Urban Betel Adventure: Sex, Drugs, and Spitting

I like those stories in which adventurers go off into the Mexican desert in search of Indian shamans and ancient peyote rituals. Unfortunately, I was staying in Taipei at the time and so my foray into an indigenous drug culture lacked a wilderness.

Betel nut was my chosen narcotic, but finding it was hardly an adventure—it was everywhere, and I could have bought myself a box in any of the city’s grocery stores, or from a  nearby roadside vendor. But I chose to head to the outskirts in search of seedier retailing, beyond the control of a new and self-righteous mayor who had recently banished smut from his streets.


What can’t be sold without the help of a nubile girl in a short skirt? Coffins, perhaps, but little else. Sex sells, and manipulating a customer’s base instincts to push betel nut seems as obvious as using busty models to sell sports cars. Made-up and under-dressed teenaged girls perch on high stools in glass boxes along all the major roadways flogging the stimulant, an enterprise not hidden away down some dark, dangerous back alley—it is right out there in the open, everywhere. Passing drivers are lured by leggy girls whose skinny tattooed calves extend up to bony knees; whose exposed thighs run up beneath flapping skirts to flashed panties; whose skin stretched over tight-stomachs glistens in the lamplight; whose slender arms and long necks beckon. Why go to Bangkok? It’s all right here on this little island.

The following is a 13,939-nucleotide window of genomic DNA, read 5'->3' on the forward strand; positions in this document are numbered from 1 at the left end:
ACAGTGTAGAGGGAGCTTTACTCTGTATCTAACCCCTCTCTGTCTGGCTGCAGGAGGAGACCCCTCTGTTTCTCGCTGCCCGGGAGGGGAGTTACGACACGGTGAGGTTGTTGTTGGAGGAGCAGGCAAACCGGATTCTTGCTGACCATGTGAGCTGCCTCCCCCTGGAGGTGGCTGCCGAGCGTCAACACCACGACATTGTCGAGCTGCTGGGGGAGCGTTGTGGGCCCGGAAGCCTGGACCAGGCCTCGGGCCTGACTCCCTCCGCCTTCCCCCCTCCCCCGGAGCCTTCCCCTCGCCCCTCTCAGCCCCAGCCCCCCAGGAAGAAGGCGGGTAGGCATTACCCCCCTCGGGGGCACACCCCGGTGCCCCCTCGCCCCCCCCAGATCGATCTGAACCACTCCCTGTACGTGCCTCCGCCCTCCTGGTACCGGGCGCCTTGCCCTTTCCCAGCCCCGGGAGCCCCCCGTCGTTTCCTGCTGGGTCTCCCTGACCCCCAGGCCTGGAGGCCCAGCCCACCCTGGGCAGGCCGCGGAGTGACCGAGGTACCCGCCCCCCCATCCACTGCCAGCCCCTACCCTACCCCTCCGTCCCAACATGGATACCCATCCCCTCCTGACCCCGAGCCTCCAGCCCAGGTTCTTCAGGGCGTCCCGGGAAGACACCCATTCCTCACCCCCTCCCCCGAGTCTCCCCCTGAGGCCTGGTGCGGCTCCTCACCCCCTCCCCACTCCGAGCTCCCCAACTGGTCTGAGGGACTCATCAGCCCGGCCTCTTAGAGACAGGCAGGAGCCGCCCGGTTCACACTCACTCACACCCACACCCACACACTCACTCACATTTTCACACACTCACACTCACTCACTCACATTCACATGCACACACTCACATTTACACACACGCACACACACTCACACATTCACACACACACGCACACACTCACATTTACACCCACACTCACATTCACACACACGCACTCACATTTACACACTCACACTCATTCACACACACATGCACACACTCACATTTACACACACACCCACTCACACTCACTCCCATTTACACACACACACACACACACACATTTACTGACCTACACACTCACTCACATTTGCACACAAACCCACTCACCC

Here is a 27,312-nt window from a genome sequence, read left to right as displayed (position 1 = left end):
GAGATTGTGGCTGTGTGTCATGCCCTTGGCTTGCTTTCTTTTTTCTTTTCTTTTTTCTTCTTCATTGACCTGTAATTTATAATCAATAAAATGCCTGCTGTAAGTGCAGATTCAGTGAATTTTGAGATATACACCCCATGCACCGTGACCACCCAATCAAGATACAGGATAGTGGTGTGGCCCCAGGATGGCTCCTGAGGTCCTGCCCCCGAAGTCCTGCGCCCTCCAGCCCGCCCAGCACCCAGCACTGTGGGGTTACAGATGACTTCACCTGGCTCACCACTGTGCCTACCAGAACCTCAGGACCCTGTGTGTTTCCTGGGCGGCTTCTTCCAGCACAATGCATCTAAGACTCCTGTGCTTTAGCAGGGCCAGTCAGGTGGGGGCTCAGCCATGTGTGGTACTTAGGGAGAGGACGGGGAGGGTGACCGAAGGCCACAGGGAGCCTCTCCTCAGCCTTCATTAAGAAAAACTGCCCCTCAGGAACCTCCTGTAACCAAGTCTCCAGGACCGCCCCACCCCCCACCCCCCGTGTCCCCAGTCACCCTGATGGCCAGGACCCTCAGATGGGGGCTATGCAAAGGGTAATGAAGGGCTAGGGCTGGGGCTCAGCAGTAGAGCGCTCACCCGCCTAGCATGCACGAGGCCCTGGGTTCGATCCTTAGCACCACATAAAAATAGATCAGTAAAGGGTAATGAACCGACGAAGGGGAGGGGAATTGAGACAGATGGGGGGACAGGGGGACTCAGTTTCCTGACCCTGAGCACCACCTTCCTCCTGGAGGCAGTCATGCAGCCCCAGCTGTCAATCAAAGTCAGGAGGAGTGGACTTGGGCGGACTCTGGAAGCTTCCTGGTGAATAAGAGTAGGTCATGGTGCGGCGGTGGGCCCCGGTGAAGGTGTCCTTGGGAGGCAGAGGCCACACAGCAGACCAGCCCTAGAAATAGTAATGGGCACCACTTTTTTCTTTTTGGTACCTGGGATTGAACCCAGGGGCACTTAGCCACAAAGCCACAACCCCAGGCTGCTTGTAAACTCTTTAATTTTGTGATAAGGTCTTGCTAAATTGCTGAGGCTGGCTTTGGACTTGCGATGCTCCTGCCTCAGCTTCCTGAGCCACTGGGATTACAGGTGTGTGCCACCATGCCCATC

I set out on my quest, venturing beyond the city limits, and soon found a row of kiosks on the edge of town, set up on the ground floor of a tall apartment building.  The neighbourhood was more third world than economic tiger: it smelt dank from a nearby river; litter and parked vehicles were strewn over streets and pavements, amongst food stands and street vendors; and the poor-country din of horns, yells, and motorcycles jarred my ears. And betel nut was for sale.

Passing drivers dart their eyes over to the neon-lit glass kiosks, gawking for a second too long as they search out the naked flesh; their vehicles veer before the victim drags his eyes back to the traffic in front of him. Some succumb and the veer continues to the curb, whereupon the temptress uncrosses her legs and, as elegantly as possible, lowers herself down to the tiles, steps out on her high-heels, and exchanges a box of betel nut for a crumpled banknote. She might even smile.